Subalpine meadows of Mount Rainier National Park (MORA) are by far the most frequented areas of the park. Visitors are drawn by the astounding array of wildflowers and the breathtaking views of the mountain. As a result of their popularity, many of the park’s subalpine meadows have been severely degraded over the past 100 years, mainly from off-trail hiking and camping that leads to the trampling of vegetation and hillslope erosion. Since the 1980s, restoration efforts (most notably in the Paradise meadows area) have repaired much of the damage, and efforts to preserve the park’s lesser-disturbed subalpine meadows have been at least partially successful at preventing further damage. Today, however, a very different phenomenon threatens the future of MORA’s subalpine meadows; tree encroachment. It is clear from historical photos that during the last century, trees (primarily subalpine fir [Abies lasiocarpa]) have gradually migrated upslope into subalpine meadows. The underlying cause of this encroachment, however, remains unclear.
The lack of 20th century fires in subalpine meadows may be to blame for tree encroachment into subalpine meadows. Periodic fire is needed to curb seedling establishment in meadows and prevent treeline (the upper elevation at which trees grow) movement upslope. As the result of 20th century fire suppression, fire has been all but excluded from MORA since its establishment in 1899, including fire in the park’s meadows. The frequency and intensity of pre-historic fires in subalpine meadows is generally unknown, and perhaps more importantly, it remains unclear whether lightning or human-set fires were the primary source of fire ignitions in the park’s subalpine meadows prior to Euro-American settlement.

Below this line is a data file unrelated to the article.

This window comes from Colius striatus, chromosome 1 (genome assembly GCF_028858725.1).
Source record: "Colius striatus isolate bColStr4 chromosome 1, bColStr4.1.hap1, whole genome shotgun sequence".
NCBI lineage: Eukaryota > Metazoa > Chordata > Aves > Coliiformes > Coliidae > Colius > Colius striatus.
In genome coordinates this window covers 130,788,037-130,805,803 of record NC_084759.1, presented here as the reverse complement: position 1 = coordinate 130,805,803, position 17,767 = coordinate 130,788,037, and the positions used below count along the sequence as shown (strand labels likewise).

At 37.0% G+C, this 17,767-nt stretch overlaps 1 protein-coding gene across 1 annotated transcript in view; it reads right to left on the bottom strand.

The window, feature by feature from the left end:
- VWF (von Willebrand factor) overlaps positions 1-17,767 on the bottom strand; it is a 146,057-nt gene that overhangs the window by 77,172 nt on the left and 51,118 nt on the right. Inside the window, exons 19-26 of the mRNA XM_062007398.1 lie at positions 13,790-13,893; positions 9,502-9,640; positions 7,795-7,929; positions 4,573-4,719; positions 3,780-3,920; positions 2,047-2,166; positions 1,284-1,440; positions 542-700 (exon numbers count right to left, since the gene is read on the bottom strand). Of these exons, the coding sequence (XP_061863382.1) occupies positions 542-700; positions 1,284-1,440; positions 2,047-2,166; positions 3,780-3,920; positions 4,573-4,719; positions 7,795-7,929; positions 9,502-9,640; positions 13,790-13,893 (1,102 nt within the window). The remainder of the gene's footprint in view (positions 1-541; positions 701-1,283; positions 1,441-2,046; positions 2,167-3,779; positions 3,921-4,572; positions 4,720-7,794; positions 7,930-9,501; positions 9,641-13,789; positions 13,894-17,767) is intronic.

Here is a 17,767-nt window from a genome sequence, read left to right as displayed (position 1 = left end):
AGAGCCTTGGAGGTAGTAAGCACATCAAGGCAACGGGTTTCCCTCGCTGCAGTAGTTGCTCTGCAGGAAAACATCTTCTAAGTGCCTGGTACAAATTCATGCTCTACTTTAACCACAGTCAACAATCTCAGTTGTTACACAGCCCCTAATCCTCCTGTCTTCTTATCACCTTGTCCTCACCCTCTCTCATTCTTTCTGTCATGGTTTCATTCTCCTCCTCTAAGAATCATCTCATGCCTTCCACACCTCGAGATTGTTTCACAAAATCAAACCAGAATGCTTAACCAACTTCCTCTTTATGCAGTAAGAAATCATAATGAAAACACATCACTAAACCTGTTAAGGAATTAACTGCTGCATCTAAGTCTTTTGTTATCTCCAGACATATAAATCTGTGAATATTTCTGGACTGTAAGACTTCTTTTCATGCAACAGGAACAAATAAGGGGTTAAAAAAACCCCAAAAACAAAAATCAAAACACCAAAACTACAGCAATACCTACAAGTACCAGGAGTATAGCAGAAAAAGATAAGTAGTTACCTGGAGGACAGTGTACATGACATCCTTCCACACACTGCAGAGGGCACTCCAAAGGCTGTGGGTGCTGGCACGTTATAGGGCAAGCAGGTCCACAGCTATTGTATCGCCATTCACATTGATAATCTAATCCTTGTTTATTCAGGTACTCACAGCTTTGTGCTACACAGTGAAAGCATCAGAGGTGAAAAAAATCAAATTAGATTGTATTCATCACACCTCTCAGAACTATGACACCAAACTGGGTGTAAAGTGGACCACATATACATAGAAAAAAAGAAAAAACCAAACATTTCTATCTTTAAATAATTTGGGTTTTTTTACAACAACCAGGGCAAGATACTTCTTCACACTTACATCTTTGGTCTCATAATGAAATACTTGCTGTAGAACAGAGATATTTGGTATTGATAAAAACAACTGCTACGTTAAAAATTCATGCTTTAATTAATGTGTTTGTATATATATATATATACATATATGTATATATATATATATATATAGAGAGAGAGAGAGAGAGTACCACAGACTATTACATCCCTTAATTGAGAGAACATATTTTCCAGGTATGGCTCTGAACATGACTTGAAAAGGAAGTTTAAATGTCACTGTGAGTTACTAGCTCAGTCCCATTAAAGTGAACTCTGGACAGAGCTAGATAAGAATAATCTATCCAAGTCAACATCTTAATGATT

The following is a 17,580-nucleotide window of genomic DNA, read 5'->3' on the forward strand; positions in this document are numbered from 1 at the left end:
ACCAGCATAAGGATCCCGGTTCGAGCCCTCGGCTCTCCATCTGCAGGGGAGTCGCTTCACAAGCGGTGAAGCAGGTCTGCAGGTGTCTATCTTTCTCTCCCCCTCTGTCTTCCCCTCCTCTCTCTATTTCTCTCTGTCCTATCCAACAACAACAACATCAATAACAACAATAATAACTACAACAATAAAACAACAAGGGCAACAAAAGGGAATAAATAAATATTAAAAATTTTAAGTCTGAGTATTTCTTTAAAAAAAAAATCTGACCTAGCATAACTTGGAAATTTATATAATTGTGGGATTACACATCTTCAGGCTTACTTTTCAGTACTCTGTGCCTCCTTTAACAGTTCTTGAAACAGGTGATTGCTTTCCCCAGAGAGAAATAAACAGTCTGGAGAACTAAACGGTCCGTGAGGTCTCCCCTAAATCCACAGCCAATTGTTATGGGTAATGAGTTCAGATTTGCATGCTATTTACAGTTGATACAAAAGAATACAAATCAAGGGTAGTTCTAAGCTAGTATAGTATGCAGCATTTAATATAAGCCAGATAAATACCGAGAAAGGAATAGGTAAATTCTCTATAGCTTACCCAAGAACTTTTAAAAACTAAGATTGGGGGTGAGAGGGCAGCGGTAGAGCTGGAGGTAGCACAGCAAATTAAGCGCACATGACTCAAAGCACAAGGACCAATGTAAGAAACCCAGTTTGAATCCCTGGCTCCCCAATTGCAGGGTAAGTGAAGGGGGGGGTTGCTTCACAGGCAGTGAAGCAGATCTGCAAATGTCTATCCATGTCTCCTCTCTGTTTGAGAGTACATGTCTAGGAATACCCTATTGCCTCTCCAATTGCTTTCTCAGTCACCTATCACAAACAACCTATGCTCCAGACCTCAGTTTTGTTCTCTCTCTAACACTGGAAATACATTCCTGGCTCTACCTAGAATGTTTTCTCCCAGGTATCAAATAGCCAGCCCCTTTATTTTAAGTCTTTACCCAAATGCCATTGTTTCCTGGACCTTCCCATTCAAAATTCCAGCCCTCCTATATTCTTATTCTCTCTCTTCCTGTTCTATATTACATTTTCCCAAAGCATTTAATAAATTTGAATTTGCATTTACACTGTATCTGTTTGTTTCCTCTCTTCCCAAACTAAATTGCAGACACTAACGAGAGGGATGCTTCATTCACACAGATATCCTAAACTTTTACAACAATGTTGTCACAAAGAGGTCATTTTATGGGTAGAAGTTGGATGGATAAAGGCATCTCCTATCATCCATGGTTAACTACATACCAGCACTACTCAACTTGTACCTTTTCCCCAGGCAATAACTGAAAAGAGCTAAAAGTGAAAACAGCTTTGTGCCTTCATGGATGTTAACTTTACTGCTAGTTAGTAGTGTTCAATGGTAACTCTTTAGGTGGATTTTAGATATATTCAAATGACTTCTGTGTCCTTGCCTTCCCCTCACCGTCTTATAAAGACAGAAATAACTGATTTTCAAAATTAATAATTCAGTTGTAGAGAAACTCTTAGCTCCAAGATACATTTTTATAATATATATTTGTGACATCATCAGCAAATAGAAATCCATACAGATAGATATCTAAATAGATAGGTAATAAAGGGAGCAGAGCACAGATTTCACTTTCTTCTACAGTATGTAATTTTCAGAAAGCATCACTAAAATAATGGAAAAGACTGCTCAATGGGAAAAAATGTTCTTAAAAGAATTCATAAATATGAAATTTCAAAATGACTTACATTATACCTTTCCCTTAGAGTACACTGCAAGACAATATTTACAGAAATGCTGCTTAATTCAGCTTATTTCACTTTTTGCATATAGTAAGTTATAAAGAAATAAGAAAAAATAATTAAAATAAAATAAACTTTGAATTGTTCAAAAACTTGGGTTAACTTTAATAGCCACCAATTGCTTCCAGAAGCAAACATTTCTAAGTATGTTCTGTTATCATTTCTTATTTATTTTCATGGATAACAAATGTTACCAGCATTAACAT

It is now widely accepted that humans have inhabited the PNW for the last 13,000 years, if not longer. Recent archaeological efforts in MORA show that Native Americans were living in the area as early as 9500 years before present, and the findings suggest intensive use of subalpine and alpine areas for resource extraction (i.e., hunting, berry gathering). Numerous ethnographic and ecological studies from MORA and similar areas of the Pacific Northwest discuss the use of fire in subalpine meadows by Native Americans as a way to increase berry harvests, herd game, improve hunting visibility, and clear frequently used trails. With the decline of Native American populations due to disease and displacement in the early to mid-1800s, and the success of fire suppression efforts in the Pacific Northwest starting ca. AD 1900, the loss of frequent and intentionally-set fires in MORA may have been the impetus for tree establishment in subalpine meadows. Many researchers are now exploring the idea that Native Americans were the primary ignition source for fire in the Pacific Northwest prior to Euro-American settlement, not only in subalpine meadows, but also in many other lower-elevation ecosystems.